I cannot, of course, be understood to exhibit these titles to your lordship, except as marks of those merits by which he is distinguished in the estimation of those who have the best opportunity of appreciating his personal and intellectual qualities.
But what they especially prize and cherish in his character, is that ardor and enthusiasm in whatever is connected with the learning of his profession and the elevation of its office, which leads him to aspire to an acquaintance with all that is ennobling in itself or congenial to it in excellence.
His studies and pursuits will carry him to the Continent, and cause him to pass some portion of his time in Germany, where there is so much to attract those who seek the highest intellectual cultivation.
, who joined heartily in Sumner
's plans, gave him elaborate advice, specifying in detail points to be regarded, which were, being here abbreviated, as follows:—
1. Plan your journey.
2. Spend money carefully.
3. Preserve newspapers, hand-bills, &c. 4.
Concentrate your attention for lasting impressions.
5. Take views—as of Paris from Montmartre—from elevated places, steeples, hills, &c. 6.
Keep steadily a journal; let it be the carte of the day. Never think that an impression is too vivid to be forgotten.
Believe me, time is more powerful than senses or memory.
7. See every thing, including feasts, fairs, theatres.
8. Eat the dishes of the country.
9. Dress well, being specially careful as to linen.
10. Don't give introductions easily.
11. Draw diagrams of courts, buildings, &c. 12.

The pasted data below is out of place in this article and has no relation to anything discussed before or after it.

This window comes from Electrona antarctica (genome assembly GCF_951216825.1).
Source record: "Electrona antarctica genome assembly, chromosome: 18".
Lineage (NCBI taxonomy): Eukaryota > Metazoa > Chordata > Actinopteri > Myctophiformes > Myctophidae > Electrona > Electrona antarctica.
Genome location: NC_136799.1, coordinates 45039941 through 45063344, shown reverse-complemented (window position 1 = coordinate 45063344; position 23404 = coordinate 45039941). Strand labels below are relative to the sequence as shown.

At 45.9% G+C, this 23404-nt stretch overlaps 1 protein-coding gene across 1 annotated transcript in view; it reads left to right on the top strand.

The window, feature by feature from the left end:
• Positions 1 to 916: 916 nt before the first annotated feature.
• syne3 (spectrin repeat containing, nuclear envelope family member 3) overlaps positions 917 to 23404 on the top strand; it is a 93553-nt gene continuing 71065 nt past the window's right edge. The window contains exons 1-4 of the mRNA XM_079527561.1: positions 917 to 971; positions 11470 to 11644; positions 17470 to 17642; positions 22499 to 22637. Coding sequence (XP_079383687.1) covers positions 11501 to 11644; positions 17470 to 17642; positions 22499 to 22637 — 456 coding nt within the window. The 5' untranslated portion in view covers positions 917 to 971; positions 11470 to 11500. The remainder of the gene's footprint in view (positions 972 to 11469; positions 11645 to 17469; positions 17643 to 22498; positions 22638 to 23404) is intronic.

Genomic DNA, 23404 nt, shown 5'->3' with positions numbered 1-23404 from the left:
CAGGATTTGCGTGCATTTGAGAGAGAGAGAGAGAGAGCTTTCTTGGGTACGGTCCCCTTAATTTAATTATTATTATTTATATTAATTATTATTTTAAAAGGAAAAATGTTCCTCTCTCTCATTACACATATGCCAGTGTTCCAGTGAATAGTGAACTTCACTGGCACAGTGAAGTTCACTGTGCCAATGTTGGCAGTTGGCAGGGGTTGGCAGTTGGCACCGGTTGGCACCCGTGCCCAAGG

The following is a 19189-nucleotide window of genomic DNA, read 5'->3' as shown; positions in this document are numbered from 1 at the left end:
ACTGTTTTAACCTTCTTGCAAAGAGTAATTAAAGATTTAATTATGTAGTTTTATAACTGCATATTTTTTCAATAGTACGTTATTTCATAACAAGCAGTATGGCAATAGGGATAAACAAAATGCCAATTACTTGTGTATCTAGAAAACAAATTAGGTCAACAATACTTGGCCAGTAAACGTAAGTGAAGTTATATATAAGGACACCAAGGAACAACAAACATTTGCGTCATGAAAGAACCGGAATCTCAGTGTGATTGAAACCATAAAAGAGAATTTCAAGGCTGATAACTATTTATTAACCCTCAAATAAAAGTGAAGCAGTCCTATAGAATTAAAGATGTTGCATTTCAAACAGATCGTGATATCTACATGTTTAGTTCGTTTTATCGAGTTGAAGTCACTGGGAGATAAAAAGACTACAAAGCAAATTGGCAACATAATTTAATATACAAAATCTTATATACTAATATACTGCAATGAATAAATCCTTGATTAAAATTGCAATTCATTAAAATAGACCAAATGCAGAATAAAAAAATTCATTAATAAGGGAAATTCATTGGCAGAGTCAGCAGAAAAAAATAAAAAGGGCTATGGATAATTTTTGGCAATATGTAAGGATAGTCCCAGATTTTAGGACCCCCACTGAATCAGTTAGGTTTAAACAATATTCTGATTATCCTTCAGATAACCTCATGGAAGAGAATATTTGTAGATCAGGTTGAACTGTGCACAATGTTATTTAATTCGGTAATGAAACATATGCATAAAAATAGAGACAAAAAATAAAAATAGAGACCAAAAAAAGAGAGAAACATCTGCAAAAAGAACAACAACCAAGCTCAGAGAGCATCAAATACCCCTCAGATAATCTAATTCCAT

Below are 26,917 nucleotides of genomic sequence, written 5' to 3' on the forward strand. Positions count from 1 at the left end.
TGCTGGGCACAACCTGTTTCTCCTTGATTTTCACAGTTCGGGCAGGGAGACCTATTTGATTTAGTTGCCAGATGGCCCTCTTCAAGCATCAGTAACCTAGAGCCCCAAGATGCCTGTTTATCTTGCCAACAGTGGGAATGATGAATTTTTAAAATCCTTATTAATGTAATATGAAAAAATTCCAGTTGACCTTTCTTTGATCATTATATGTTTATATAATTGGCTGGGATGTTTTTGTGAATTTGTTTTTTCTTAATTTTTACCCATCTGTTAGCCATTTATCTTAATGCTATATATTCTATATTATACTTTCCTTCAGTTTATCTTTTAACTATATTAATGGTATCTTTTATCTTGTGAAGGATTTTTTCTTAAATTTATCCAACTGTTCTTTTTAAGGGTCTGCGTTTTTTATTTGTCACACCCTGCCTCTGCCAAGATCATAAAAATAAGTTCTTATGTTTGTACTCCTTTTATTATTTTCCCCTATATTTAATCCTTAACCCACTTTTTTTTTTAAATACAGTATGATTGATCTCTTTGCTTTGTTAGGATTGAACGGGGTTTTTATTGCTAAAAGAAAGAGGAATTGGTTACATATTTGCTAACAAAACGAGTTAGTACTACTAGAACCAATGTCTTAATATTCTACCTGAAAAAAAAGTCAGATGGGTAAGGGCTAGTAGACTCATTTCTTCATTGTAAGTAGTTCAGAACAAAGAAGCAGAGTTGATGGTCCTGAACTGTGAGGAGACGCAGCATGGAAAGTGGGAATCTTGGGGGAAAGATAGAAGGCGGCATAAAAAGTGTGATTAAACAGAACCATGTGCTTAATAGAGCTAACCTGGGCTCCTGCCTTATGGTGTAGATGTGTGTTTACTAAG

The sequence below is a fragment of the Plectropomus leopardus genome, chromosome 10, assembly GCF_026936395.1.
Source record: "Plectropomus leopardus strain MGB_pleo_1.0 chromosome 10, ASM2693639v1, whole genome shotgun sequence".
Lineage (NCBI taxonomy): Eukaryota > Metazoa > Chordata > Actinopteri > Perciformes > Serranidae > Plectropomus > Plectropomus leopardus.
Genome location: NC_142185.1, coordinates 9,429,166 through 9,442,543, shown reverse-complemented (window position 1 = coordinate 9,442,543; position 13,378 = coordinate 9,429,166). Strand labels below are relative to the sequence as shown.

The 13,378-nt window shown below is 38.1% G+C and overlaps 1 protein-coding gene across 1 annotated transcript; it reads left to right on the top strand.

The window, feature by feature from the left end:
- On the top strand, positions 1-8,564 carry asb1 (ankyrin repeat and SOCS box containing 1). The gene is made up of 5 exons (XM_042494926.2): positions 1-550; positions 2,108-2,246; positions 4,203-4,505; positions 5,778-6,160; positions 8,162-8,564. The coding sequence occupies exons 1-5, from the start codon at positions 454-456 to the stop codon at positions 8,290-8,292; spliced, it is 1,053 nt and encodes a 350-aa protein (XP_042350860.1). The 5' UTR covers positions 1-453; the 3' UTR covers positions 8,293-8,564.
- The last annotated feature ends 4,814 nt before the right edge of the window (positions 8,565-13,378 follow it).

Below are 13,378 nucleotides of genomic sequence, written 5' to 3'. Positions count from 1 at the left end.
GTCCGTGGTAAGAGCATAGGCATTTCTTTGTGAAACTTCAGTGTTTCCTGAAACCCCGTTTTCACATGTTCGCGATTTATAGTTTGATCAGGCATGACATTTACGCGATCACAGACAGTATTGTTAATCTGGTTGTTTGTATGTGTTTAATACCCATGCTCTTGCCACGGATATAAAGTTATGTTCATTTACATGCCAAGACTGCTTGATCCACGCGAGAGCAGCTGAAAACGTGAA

Keep little books for addresses.
13. Write down first impressions of men and countries.
14. Note large and noble fabrics.
15. See the Vatican by torchlight.
16. [Names of various eminent persons in France, Germany, and other countries to be seen; including Mittermaier, the Thibauts, and Bunsen,—the last well worth knowing, and one of the best antiquarians in Rome.]
He also urged Sumner
to keep in mind during his absence a work of a forensic character (iter forense
), treating of courts, parliaments, popular meetings, with descriptions, incidents, and anecdotes.
With the exception of Dr. Lieber
and Mr. Daveis
's friends did not encourage his proposed enterprise.1 Hillard
, however, who knew how much his heart was in it, felt that he would be unhappy if defeated in his purpose, and bade him Godspeed.
and Professor Greenleaf
feared—an apprehension well founded—that the foreign experiences he counted upon would wean him from his profession.
, in a parting interview, touched his sensitiveness by telling him rather bluntly that all that Europe
would do for him would be